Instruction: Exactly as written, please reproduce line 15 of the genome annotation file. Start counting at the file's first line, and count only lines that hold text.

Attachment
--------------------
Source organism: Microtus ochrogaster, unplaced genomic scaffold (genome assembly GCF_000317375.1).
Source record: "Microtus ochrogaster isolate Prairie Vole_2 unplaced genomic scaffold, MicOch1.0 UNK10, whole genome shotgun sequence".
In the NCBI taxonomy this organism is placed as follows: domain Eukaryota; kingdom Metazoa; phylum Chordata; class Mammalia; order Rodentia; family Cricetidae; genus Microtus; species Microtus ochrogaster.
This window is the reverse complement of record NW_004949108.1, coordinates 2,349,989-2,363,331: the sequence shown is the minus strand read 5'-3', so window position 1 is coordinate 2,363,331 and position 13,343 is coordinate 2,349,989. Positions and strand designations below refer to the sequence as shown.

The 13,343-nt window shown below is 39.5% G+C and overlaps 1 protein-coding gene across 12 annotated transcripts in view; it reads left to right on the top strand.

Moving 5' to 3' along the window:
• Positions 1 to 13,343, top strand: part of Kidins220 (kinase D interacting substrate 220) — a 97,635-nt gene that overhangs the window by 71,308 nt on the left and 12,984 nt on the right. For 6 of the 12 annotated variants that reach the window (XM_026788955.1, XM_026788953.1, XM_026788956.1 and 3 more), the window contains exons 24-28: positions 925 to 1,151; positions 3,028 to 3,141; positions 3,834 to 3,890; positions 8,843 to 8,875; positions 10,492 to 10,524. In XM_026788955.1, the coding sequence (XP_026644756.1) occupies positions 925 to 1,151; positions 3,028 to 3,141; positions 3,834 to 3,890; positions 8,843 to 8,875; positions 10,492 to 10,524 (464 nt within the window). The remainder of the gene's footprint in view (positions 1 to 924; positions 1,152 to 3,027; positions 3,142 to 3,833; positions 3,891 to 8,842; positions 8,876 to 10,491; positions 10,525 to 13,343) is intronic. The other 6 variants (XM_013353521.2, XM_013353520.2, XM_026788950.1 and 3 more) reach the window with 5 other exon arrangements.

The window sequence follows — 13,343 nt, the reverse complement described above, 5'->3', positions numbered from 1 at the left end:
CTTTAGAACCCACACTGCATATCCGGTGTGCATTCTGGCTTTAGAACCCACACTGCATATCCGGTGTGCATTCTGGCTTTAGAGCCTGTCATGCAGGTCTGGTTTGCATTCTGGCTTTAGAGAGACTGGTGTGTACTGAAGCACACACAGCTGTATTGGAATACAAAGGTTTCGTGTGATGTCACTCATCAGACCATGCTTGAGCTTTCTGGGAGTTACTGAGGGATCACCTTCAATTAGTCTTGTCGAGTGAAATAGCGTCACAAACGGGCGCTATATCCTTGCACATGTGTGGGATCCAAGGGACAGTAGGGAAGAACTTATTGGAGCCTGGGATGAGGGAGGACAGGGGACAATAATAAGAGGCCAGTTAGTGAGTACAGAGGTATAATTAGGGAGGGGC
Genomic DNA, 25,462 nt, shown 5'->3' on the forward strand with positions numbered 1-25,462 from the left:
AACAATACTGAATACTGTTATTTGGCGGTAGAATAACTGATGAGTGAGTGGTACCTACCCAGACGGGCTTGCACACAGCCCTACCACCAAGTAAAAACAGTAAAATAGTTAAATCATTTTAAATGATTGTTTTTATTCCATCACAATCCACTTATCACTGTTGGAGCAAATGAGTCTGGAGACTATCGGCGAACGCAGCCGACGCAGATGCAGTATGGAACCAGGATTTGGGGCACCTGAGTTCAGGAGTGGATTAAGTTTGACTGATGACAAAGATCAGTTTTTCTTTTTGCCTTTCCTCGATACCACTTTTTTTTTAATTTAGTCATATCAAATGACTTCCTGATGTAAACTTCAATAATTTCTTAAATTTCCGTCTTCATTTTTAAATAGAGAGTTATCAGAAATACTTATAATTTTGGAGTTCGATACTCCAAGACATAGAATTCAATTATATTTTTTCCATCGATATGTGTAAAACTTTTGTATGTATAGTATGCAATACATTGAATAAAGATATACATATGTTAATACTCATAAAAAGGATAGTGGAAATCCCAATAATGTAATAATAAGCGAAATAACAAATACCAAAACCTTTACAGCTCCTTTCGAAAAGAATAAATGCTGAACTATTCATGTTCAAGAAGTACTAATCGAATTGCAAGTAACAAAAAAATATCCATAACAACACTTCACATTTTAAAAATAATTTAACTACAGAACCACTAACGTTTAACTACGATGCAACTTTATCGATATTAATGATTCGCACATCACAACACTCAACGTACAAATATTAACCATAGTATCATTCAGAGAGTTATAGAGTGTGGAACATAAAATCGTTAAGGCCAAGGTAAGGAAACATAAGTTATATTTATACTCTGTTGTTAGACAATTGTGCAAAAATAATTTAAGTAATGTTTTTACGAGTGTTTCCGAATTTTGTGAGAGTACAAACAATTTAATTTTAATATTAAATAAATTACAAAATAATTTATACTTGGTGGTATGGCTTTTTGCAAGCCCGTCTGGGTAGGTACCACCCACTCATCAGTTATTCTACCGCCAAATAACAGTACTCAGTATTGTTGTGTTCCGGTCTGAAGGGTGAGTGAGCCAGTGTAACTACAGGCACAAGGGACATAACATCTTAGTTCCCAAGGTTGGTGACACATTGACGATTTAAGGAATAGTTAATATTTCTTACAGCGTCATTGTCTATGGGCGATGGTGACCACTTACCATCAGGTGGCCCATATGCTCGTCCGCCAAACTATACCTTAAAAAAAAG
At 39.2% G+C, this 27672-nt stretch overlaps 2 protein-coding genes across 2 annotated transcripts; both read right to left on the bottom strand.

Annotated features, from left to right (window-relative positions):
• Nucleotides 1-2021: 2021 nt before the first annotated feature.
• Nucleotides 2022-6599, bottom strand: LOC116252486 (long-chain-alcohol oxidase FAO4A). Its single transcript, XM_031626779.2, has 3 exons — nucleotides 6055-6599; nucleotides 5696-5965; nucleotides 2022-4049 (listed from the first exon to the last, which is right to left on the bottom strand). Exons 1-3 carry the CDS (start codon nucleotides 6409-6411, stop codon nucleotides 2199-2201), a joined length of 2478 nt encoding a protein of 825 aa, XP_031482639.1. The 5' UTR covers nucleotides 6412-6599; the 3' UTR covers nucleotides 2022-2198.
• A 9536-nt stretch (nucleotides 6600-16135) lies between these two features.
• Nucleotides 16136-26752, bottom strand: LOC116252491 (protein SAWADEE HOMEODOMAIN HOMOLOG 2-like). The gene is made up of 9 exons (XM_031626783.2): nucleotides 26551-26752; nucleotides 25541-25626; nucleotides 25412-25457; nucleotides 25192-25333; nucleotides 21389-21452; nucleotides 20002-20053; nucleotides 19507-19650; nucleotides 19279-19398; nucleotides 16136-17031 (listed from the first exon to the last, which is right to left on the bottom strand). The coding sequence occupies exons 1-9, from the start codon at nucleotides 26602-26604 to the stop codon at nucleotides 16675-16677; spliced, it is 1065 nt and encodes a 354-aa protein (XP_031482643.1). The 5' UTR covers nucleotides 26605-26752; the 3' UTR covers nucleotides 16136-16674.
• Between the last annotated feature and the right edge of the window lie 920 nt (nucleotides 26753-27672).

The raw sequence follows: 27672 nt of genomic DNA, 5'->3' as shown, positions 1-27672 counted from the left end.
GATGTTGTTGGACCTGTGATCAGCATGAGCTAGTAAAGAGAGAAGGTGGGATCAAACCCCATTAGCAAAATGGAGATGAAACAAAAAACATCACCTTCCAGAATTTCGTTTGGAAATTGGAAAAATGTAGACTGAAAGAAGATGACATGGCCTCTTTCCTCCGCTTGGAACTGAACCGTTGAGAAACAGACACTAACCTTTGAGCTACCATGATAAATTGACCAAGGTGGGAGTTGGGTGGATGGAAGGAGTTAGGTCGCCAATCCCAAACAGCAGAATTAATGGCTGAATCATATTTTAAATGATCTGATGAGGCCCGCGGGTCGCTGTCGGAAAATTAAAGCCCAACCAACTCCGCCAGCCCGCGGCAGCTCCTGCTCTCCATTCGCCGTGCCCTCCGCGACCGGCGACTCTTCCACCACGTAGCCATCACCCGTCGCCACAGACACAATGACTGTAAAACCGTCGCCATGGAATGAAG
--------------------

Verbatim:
• Nucleotides 2022-6599, bottom strand: LOC116252486 (long-chain-alcohol oxidase FAO4A). Its single transcript, XM_031626779.2, has 3 exons — nucleotides 6055-6599; nucleotides 5696-5965; nucleotides 2022-4049 (listed from the first exon to the last, which is right to left on the bottom strand). Exons 1-3 carry the CDS (start codon nucleotides 6409-6411, stop codon nucleotides 2199-2201), a joined length of 2478 nt encoding a protein of 825 aa, XP_031482639.1. The 5' UTR covers nucleotides 6412-6599; the 3' UTR covers nucleotides 2022-2198.